Is that an Apple Watch? That was the first thought that crossed my mind when I received the Oppo Watch. The design and packaging definitely look inspired by the Apple Watch, but the similarities end there since the Oppo Watch runs Google’s Wear OS. Given that tech companies are slowing down their smartwatches and only traditional watchmakers seem to have been promoting Wear OS for a while, it’s good to see Oppo step in. Is the Oppo Watch a strong argument for Wear OS or will this device fail as such? Apple Watch replica? I’m testing the watch to find out this answer.
Oppo clock design
The Oppo Watch can easily be mistaken for an Apple Watch, and some people I’ve met have assumed that it is the fruity device. While the design looks inspired, when it comes to fit and finish, Oppo has pulled it off. The first thing that will draw your attention to the Oppo Watch is the AMOLED display. It is tall, measures 1.91 inches, and is curved on two sides. Not only does this look great, but it comes in handy when you swipe the interface.
The beautiful display flows into an aluminum case that feels premium. There are two buttons on the right and the speakers on the left. The lower button has an accent and can be set to perform any function you choose. This also acts as a power button if you long press it. The button at the top is used to open the app drawer and acts as a back button. A long press will bring up the Google Assistant.
You won’t find any tabs on the Oppo Watch as the bracelets are attached directly to the aluminum case. It looks clean, but the downside is that the design is proprietary and it’s not easy to find replacements. Oppo claims the straps are made of fluorine rubber and are lightweight to the touch. Over the course of two weeks with this watch, these bracelets did not cause irritation or rash on my skin. You can separate the strap from the body by pressing tiny release buttons on the back. Firm pressure is enough to release the strap, but it would not accidentally come off.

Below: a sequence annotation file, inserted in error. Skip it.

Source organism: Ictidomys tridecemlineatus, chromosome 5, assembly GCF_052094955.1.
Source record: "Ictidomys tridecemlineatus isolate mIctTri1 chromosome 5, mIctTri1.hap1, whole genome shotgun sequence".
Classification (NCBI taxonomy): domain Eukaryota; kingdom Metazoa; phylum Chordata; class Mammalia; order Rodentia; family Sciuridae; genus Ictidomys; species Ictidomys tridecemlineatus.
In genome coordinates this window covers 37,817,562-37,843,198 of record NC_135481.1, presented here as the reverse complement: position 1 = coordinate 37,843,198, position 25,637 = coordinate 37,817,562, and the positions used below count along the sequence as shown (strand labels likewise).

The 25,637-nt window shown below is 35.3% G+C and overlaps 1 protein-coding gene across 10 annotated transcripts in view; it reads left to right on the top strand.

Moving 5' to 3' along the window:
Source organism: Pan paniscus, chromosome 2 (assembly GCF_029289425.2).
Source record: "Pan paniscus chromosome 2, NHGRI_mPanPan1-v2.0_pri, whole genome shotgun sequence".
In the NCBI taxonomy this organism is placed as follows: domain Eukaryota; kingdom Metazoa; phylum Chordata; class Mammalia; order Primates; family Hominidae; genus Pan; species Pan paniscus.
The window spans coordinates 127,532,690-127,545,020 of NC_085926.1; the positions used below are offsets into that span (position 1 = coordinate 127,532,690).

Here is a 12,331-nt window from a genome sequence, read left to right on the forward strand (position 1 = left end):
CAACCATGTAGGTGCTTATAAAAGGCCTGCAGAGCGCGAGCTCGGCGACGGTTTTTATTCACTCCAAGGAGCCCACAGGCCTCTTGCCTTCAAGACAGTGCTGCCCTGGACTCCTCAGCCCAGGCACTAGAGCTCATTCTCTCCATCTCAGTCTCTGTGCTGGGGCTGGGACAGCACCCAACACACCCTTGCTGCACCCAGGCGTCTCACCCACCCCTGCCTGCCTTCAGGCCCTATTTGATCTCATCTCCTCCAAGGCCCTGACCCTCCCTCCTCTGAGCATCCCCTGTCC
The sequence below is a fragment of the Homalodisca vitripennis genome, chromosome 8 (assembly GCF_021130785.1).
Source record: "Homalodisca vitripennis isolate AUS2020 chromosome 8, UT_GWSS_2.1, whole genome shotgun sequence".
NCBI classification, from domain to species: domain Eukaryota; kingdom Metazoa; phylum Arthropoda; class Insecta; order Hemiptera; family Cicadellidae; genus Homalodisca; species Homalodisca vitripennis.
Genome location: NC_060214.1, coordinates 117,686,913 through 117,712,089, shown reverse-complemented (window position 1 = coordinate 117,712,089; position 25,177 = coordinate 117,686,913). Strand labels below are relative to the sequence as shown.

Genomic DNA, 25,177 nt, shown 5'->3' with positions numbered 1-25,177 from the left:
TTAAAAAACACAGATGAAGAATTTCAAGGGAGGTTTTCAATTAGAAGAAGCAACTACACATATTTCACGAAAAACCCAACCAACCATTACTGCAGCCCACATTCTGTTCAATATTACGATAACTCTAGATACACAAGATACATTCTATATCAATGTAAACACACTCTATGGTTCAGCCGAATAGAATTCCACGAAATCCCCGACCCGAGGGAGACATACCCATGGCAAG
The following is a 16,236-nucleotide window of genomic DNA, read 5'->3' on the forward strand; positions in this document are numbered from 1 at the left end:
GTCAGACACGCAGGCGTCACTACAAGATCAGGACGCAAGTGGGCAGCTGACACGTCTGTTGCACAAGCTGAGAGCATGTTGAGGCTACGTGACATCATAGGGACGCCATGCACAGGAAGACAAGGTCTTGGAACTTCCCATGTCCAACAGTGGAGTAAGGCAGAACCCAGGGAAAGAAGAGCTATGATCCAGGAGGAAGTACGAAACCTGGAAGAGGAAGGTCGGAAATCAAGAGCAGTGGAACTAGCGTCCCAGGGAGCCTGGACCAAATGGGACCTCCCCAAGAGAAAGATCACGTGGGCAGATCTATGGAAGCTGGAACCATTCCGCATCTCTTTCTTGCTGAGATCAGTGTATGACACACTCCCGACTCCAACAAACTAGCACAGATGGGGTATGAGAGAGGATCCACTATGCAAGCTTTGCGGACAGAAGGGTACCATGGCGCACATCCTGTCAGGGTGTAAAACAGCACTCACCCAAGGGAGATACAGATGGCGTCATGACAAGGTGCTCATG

On the back of the Oppo Watch, the heart rate sensor is in a dome in the middle, while the rest of the back is made of plastic. The sensor dome is made of ceramic only for the 46mm Oppo watch. The smaller 41mm Oppo watch has a plastic dome. The loading pins point downwards and are slightly sunk. I did not see any discoloration or corrosion on these pens during the reporting period.
Oppo kept the weight of the device down and the body alone weighs 40g. The fluorine rubber bands feel light too, and the watch size felt perfect on my wrist. If you choose the 46mm Oppo watch, you get a larger 430mAh battery than the 41mm 300mAh variant. The 46mm Oppo watch costs Rs. 19,990 while the smaller 41mm Oppo watch is priced at Rs. 14,990. A Watch VOOC flash charger is included. It’s magnetic and will hold the watch in place while charging.
Oppo Watch specifications and performance
Oppo used the Qualcomm Snapdragon Wear 3100 processor to power this watch. There is a secondary ambiq Micro Apollo 3 SoC with low power consumption that takes control when the watch is put into energy-saving mode. The Oppo Watch has 1GB of RAM which greatly improves performance. I found the watch to respond quickly to my inputs and didn’t notice any lag in use.
There’s Bluetooth 4.2 to keep the watch connected to your smartphone and 2.4GHz WiFi so it can work independently too. There is no option for cellular data. You also get 8 GB of internal storage. The 46 mm Oppo watch is water resistant up to 5 ATM, while the smaller 41 mm variant is water resistant up to 3 ATM. There are built-in GPS, GLONASS and A-GPS. It also has support for NFC.